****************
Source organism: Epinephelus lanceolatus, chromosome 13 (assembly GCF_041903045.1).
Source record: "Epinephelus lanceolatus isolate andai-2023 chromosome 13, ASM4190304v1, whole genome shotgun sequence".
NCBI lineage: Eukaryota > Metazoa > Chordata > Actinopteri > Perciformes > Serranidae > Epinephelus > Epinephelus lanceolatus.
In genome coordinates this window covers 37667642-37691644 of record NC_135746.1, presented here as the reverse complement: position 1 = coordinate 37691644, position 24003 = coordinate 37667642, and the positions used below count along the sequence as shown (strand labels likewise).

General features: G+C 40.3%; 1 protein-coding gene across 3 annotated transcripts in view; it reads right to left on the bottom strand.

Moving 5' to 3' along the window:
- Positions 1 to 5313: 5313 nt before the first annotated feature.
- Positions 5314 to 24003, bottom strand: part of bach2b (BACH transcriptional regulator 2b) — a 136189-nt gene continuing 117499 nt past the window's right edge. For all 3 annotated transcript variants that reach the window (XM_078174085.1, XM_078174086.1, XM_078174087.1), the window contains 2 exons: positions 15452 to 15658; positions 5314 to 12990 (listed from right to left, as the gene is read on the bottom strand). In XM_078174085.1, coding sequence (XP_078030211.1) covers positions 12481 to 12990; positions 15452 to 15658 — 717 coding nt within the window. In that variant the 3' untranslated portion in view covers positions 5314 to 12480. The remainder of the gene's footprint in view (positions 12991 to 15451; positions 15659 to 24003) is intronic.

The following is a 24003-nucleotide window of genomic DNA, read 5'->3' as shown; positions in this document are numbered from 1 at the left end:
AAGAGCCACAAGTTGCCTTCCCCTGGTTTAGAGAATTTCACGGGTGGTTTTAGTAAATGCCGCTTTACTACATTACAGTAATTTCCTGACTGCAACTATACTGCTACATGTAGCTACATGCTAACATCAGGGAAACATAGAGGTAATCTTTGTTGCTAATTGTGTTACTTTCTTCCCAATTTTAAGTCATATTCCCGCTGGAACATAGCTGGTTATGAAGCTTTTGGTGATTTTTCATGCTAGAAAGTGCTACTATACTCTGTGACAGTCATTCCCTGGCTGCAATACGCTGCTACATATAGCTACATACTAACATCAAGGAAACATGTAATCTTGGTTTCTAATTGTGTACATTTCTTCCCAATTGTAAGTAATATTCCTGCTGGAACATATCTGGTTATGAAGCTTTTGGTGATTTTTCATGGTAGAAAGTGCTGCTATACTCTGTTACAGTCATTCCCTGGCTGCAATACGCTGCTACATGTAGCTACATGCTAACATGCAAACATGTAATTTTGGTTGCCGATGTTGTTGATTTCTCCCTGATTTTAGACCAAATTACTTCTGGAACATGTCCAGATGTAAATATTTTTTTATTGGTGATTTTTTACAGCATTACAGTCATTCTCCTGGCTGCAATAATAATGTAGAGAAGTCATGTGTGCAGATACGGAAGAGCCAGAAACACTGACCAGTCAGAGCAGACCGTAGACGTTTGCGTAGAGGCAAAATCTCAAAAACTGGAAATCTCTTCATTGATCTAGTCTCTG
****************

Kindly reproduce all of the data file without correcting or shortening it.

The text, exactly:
Source organism: Epinephelus lanceolatus, chromosome 13 (assembly GCF_041903045.1).
Source record: "Epinephelus lanceolatus isolate andai-2023 chromosome 13, ASM4190304v1, whole genome shotgun sequence".
NCBI lineage: Eukaryota > Metazoa > Chordata > Actinopteri > Perciformes > Serranidae > Epinephelus > Epinephelus lanceolatus.
In genome coordinates this window covers 37667642-37691644 of record NC_135746.1, presented here as the reverse complement: position 1 = coordinate 37691644, position 24003 = coordinate 37667642, and the positions used below count along the sequence as shown (strand labels likewise).

General features: G+C 40.3%; 1 protein-coding gene across 3 annotated transcripts in view; it reads right to left on the bottom strand.

Moving 5' to 3' along the window:
- Positions 1 to 5313: 5313 nt before the first annotated feature.
- Positions 5314 to 24003, bottom strand: part of bach2b (BACH transcriptional regulator 2b) — a 136189-nt gene continuing 117499 nt past the window's right edge. For all 3 annotated transcript variants that reach the window (XM_078174085.1, XM_078174086.1, XM_078174087.1), the window contains 2 exons: positions 15452 to 15658; positions 5314 to 12990 (listed from right to left, as the gene is read on the bottom strand). In XM_078174085.1, coding sequence (XP_078030211.1) covers positions 12481 to 12990; positions 15452 to 15658 — 717 coding nt within the window. In that variant the 3' untranslated portion in view covers positions 5314 to 12480. The remainder of the gene's footprint in view (positions 12991 to 15451; positions 15659 to 24003) is intronic.

The following is a 24003-nucleotide window of genomic DNA, read 5'->3' as shown; positions in this document are numbered from 1 at the left end:
AAGAGCCACAAGTTGCCTTCCCCTGGTTTAGAGAATTTCACGGGTGGTTTTAGTAAATGCCGCTTTACTACATTACAGTAATTTCCTGACTGCAACTATACTGCTACATGTAGCTACATGCTAACATCAGGGAAACATAGAGGTAATCTTTGTTGCTAATTGTGTTACTTTCTTCCCAATTTTAAGTCATATTCCCGCTGGAACATAGCTGGTTATGAAGCTTTTGGTGATTTTTCATGCTAGAAAGTGCTACTATACTCTGTGACAGTCATTCCCTGGCTGCAATACGCTGCTACATATAGCTACATACTAACATCAAGGAAACATGTAATCTTGGTTTCTAATTGTGTACATTTCTTCCCAATTGTAAGTAATATTCCTGCTGGAACATATCTGGTTATGAAGCTTTTGGTGATTTTTCATGGTAGAAAGTGCTGCTATACTCTGTTACAGTCATTCCCTGGCTGCAATACGCTGCTACATGTAGCTACATGCTAACATGCAAACATGTAATTTTGGTTGCCGATGTTGTTGATTTCTCCCTGATTTTAGACCAAATTACTTCTGGAACATGTCCAGATGTAAATATTTTTTTATTGGTGATTTTTTACAGCATTACAGTCATTCTCCTGGCTGCAATAATAATGTAGAGAAGTCATGTGTGCAGATACGGAAGAGCCAGAAACACTGACCAGTCAGAGCAGACCGTAGACGTTTGCGTAGAGGCAAAATCTCAAAAACTGGAAATCTCTTCATTGATCTAGTCTCTG